Marley, the world's most famous reggae singer and practitioner of Rasta, died in 1981.

Emory's Erskine said that as Snoop moves forward with his music, he should look to the reggae star.

"Within Rasta there are guidelines, guidelines of dignity and songs of empowerment," he said. "I think Bob Marley provides a good guide for him in terms of the way forward and way not to belittle women and belittle others."

5. Is it a religion?

"[Rastas] are insistent that they don't see Rastafari as a religion because religion exposes itself to manipulation by people in power, so they see it as a lifestyle, as a way of life practiced by Rastas," Erskine said.

That said, there are many who practice the way of life with the same devotion found in other faiths. Religious scholars classify Rastafari as a religion.

Rastafari has provided sanctimonious cover for loads of college students more interested in the sacrament of ganja then the tenants of the faith. Remember that kid who lived on your dorm floor, grew dreadlocks, hung a lion flag, and smoked a lot of weed?

"That's been something the movement has had to struggle with," Salter said. "They have to define who a Rasta is. Is it a 21-year-old sitting in a drum circle out in the woods in some Northeastern liberal college taking bong hits, or does it require something else?"

6. So do they really smoke a lot of weed?

Yes. A lot.

Sometimes called the wisdom weed, Rastas believe the marijuana plant first grew from the grave of King Solomon, who the Bible calls one of the wisest men ever to walk the planet.

Salter notes Rastas believe smoking the herb is biblically sanctioned, though he points out they believe "it is not for recreation, but a food that feeds their spirit.”

“I bet Snoop Dogg, excuse me Snoop Lion, is particularly interested in that,” he added, noting the musician's advocacy for supporting the legalization of marijuana and his frequent use of it in music videos.

Follow the CNN Belief Blog on Twitter

7. So is the Snoop thing a gimmick to sell records?

It's too early to tell whether Snoop will stick with his awakening as a Rasta. Rastas don't convert; rather, they "awaken" to the faith they see as always having been there.

- CNN Belief Blog Co-Editor

Filed under: Americas • Culture & Science • Media • Music • Race

soundoff (906 Responses)
  1. damien7

    Yo, I just changed my name to Snoop Lion
    But no matter how hard I be trying
    no records the people be buyin
    why is my career dying?


    August 2, 2012 at 12:43 pm |
    • Kris

      not bad my man, you got serious skills. hell yeah.

      August 2, 2012 at 12:50 pm |
    • damien7

      Yo, I just changed my name to Snoop Lion
      But no matter how hard I be trying
      no new records da people be buyin
      why is my career dying?
      So now Im sighing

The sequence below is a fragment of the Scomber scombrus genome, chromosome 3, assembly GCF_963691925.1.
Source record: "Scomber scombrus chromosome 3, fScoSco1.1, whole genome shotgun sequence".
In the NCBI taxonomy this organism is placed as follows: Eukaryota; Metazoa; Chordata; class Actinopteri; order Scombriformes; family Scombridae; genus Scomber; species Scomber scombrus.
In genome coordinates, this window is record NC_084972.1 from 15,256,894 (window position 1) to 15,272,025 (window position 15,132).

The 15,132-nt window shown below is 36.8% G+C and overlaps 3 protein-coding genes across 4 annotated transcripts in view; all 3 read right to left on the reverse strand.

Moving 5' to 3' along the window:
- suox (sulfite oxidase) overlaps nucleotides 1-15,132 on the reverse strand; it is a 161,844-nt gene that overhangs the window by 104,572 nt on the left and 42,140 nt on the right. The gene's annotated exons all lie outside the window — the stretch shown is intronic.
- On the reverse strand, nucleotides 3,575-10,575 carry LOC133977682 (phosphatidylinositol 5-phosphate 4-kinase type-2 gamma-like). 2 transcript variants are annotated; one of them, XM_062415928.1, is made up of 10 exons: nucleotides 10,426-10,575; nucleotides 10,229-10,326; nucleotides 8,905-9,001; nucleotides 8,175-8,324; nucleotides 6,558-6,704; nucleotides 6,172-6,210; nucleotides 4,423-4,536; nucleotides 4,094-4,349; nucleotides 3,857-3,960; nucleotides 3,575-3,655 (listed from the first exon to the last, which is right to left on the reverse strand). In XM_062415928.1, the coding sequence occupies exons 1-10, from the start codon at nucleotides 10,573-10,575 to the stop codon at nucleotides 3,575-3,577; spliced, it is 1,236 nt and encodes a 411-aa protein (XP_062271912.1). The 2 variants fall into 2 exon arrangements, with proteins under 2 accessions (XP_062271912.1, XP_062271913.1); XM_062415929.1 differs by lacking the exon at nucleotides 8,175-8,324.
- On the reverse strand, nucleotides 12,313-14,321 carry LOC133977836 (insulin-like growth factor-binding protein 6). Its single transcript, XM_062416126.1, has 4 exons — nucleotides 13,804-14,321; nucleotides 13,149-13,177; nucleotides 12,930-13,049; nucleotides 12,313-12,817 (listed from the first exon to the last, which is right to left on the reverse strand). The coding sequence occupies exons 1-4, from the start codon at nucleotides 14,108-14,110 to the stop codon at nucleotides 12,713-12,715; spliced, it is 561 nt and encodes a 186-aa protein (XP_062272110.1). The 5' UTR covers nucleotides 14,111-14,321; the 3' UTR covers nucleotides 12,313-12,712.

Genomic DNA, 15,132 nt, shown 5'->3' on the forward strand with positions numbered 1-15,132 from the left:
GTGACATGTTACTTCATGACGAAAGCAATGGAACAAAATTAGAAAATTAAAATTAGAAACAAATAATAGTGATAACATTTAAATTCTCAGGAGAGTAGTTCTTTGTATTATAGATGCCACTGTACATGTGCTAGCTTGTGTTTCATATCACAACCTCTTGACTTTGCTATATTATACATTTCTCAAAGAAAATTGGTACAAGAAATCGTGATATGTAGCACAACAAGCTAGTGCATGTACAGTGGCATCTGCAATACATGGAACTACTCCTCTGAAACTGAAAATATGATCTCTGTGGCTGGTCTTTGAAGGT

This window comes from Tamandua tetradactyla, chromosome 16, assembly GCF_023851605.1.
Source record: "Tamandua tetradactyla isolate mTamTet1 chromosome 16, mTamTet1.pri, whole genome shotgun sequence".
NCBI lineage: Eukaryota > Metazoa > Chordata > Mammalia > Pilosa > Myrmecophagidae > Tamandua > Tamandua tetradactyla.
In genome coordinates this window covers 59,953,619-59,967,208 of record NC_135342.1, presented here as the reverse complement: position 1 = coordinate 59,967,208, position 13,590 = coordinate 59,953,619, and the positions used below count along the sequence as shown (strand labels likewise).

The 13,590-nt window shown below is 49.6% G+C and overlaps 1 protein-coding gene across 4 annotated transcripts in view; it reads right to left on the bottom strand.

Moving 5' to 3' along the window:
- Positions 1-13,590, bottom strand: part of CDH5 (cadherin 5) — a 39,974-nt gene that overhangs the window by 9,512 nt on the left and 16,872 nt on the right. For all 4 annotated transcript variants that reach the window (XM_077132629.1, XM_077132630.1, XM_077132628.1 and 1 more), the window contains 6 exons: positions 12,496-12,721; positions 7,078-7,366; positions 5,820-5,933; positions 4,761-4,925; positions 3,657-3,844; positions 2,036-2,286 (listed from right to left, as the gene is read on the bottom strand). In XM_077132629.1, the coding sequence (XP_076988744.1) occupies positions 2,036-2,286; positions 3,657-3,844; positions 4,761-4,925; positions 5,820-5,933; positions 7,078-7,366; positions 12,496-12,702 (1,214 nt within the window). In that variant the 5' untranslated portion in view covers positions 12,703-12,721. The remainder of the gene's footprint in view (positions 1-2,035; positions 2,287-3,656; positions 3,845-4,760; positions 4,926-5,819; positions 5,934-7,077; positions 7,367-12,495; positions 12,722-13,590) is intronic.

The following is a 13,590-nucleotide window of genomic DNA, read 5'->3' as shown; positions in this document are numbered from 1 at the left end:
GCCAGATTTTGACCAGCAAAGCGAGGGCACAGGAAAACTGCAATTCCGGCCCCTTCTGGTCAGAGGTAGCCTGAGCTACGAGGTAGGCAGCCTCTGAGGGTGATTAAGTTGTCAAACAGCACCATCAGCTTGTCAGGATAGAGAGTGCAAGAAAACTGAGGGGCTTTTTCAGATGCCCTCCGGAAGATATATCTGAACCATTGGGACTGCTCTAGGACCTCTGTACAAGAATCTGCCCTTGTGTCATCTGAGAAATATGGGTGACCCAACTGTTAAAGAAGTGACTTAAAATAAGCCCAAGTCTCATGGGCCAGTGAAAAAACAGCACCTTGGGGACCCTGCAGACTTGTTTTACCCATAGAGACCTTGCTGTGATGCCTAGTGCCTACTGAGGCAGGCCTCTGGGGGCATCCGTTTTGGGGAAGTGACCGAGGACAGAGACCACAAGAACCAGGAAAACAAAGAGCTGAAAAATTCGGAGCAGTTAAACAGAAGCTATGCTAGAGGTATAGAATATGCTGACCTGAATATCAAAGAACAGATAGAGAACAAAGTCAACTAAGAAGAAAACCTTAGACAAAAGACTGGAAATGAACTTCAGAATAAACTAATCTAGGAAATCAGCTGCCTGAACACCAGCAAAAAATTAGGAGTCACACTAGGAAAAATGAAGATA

starving wife and kids be cryin
      multiple baby sireing
      bank account drying
      no bacon frying
      no producers hiring
      my street creds tireing
      so now Im police defying,,
      bank vault prying
      The D.A.'s Inquiring
      bout Stolen funds I'm wire-ing
      backs to bustin da caps in some a$$$ cuz I aint lying!

      August 2, 2012 at 6:14 pm |
  2. Socal Reggae


    August 2, 2012 at 12:41 pm |
  3. PeterD

    Rastafari was originated by Hindus who came to West Indies as British Slaves from India in 1800's and after two three genration it diluted to Rastaferi.

    August 2, 2012 at 12:40 pm |
    • So

      Afrocentric faith ...does that explain the hair...Afro?

      August 2, 2012 at 12:42 pm |
    • Mavent


      August 2, 2012 at 12:49 pm |
  4. God

    Rastafaris don't like "ians" and "isms," yet they practice vegetarianism (a word that contains both)?

    August 2, 2012 at 12:38 pm |
    • therealpeace2all


      LOL !!!!! 😀


      August 2, 2012 at 12:40 pm |
    • Honey Badger Dont Care

      I wonder if they pracice antidisestablishmentarianism.

      August 2, 2012 at 12:44 pm |
  5. cole

    i think that's awesome Snoop has found spirituality in the Rasta faith!!! jeesh, the man found something he felt comfortable in expressing a desire for being closer to "God". to each there own, i mean he could of stated a new found belief in something terrible for gawd's sakes!!! changing is name to Lion from Dogg?? so what, maybe he feels he's matured over the years, the man has been in the business for along time, successfully even. he can do what ever the hell he wants!!! his friends and fans will always call him Snoop!!! i don't know the mentality of some of these people writing in ( it's like you're from the 50's) smoking marijuana is cerebral !!!! different substances are just that different, someone high on oxycons are going to behave and feel different then being high on booze!!! different, o.k.? " i don't care what you say being high is being high!!!" Be Quite.